There is a lot of talk in healthcare about health inequalities.
If we want to understand health inequalities, we have to hear from the people who experience them. But our recent scoping of the patient experience evidence base suggests that health inequalities are perpetuated – at least in part – because those same inequalities are built into the way that patient experience is researched.
A voyage of exploration
We sampled five different parts of the patient experience evidence base:
• Patient experience in digital healthcare
• People’s experiences of the Covid pandemic
• Experiences in urgent and emergency care
• The healthcare experiences of homeless people
• Experiences of people with rare disease
We headed out into each of these areas to see what we could see. Using a variety of search terms, we collected hundreds of reports on each topic, and then applied thematic analysis to help us make sense of the overall shape of each part of the evidence base.
What we found confirmed our worst fears.
With every single sample of the evidence base, we found areas that were densely packed with repeat studies. This was not so much duplication, as saturation.
“Access to services” in particular is a topic that seems to get investigated over and over again, year after year. Funders are spending money, researchers are spending time and patients are expending goodwill for no good reason that we could see. Their efforts are simply adding to the pile of reports rather than to the sum of knowledge.
Other parts of the evidence base were, to say the least, sparse.
In the literature on Covid, just 6% of the reports we found had a specific focus on health inequalities - when we know that the poorest communities were hit hardest by the pandemic. A mere 2% were primarily about the pandemic experiences of people who are clinically vulnerable.
On the healthcare experiences of people who are homeless, we found just two reports on experience of food insecurity, and one on experience of hygiene poverty. And yet these are fundamental determinants of health in the homeless population.
In digital healthcare, we found very little on people’s experiences of the NHS app, or experiences with electronic health records, or attitudes to artificial intelligence in healthcare.
As a bonus extra we took a sixth sample of the evidence base, looking at guidance notes, frameworks and toolkits for patient and public involvement. The quantity of published work is staggering: we found 536 PPI toolkits.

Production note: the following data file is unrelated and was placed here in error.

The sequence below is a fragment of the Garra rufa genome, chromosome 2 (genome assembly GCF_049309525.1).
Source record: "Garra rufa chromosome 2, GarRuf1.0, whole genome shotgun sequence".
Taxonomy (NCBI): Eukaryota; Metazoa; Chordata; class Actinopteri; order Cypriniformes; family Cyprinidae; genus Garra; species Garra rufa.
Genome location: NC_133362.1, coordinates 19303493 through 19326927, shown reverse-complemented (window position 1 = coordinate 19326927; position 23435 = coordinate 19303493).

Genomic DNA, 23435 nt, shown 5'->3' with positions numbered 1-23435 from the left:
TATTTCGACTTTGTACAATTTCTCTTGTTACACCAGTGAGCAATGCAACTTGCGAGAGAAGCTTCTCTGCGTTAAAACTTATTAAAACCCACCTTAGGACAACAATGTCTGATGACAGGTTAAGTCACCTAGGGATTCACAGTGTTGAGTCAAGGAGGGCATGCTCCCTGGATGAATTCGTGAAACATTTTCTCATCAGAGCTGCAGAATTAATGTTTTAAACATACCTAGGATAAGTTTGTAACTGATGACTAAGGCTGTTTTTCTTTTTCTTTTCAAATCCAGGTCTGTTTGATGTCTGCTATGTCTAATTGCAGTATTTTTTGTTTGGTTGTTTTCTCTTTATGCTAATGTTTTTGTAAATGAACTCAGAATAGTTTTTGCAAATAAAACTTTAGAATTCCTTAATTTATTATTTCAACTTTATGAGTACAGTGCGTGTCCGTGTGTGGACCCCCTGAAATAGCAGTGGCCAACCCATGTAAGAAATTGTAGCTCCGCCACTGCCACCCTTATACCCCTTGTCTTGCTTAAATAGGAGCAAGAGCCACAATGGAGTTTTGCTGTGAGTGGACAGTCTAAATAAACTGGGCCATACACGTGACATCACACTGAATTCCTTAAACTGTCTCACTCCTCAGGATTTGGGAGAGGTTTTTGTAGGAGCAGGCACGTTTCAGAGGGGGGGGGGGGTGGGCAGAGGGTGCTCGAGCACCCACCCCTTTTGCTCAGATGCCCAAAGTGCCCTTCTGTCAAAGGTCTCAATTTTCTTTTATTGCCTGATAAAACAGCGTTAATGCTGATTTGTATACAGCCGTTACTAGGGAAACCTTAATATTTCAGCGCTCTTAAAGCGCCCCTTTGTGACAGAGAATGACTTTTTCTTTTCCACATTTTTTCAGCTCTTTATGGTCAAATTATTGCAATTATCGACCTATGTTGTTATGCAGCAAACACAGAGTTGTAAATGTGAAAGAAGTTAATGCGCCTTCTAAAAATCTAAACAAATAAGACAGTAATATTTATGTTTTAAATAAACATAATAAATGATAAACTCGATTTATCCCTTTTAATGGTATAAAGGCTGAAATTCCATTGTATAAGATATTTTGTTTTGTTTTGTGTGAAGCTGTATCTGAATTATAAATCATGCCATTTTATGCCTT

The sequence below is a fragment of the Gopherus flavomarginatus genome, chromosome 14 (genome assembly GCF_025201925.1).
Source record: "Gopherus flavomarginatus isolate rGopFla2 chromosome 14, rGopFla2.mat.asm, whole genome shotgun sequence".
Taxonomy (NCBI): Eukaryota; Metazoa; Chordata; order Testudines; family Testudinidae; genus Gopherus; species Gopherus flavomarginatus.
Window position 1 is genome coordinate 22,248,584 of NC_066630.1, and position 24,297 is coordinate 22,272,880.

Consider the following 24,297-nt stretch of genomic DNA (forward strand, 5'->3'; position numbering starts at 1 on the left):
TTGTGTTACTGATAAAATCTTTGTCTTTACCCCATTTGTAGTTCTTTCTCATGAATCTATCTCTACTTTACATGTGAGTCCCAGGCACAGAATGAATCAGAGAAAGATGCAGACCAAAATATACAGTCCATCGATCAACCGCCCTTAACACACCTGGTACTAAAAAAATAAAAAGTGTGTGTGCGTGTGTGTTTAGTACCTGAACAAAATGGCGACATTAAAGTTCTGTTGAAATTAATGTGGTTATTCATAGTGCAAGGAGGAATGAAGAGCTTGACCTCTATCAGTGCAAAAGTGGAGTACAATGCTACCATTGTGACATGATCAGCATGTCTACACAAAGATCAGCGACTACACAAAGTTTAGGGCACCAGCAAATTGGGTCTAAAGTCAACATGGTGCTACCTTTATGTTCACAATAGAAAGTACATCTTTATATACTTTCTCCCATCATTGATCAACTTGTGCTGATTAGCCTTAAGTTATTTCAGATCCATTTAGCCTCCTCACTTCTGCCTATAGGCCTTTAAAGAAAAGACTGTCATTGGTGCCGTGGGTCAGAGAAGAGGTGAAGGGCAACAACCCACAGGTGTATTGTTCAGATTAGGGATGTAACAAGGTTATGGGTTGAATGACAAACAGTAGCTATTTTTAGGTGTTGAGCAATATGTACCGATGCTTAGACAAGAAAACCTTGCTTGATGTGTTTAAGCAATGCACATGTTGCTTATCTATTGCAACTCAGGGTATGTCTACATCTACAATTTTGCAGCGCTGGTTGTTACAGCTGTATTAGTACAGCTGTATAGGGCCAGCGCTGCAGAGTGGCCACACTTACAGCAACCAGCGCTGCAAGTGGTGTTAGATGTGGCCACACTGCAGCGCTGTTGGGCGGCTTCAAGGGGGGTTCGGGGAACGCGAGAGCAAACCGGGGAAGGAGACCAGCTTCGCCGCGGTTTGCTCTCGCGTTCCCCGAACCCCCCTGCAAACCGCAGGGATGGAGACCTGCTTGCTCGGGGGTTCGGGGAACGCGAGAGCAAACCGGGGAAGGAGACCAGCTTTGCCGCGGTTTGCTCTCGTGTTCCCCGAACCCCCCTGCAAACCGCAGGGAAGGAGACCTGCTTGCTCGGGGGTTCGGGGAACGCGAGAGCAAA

The problem is not with the quality: most of the guidance is well-written. But there is a mountainous quantity of it, and a great deal of it is both generic and repetitive. Guidance on engagement with “hard to reach” communities is largely noticeable by its absence.
It's not the researchers
This is not a criticism of researchers. It is common to the point of cliché to hear that underserved communities are not actually hard to reach – it’s just that researchers aren’t trying hard enough. But that ignores the context in which researchers operate.
In medical research, there are clear prioritisation processes. Research funders, broadly speaking, know what they know, and they steer researchers away from duplication and waste. They also know what they don’t know – so they can point researchers towards filling the gaps.
Patient experience work is different because no-one – until now – has mapped the evidence base to find out what we know and what we don’t know. So even when researchers are willing to make the effort to get to so-called “hard to reach” communities, they have trouble seeing who has already
been spoken to and who hasn’t. They might struggle to see what topics have already been covered, and where the gaps are. And unlike medical researchers, they don’t get a steer on where to go next.
Towards better – and fairer - research
Our evidence mapping can put an end to what is, essentially, a free-for-all in patient experience research.
Our reports and data visualisations have created a foundation for prioritisation processes of the kind that are routinely used in medical research. We have also laid the basis for tackling inequalities in health by tackling inequalities in evidence-gathering.
So we are now looking for partners and collaborators to help take this work to the next level. To a point where researchers can stop wasting time. Where research funders can stop wasting money. And where the so-called “seldom heard” can come out of the shadows, and their presence or absence in the patient experience evidence base can become fully visible.
Do you want to partner with us? Please get in touch: email@example.com